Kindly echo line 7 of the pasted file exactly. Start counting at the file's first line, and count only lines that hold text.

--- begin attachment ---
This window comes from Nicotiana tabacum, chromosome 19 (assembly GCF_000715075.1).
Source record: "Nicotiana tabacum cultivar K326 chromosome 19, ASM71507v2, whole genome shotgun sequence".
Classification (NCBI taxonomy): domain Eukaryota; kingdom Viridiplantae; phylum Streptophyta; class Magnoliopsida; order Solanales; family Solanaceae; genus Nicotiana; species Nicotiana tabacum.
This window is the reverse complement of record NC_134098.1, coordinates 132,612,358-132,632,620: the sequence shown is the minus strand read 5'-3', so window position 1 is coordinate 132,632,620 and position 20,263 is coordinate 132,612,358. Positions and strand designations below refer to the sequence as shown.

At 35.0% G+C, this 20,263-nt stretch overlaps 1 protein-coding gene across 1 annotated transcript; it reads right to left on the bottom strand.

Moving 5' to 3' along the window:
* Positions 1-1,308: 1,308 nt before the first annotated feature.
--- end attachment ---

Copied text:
* Positions 1-1,308: 1,308 nt before the first annotated feature.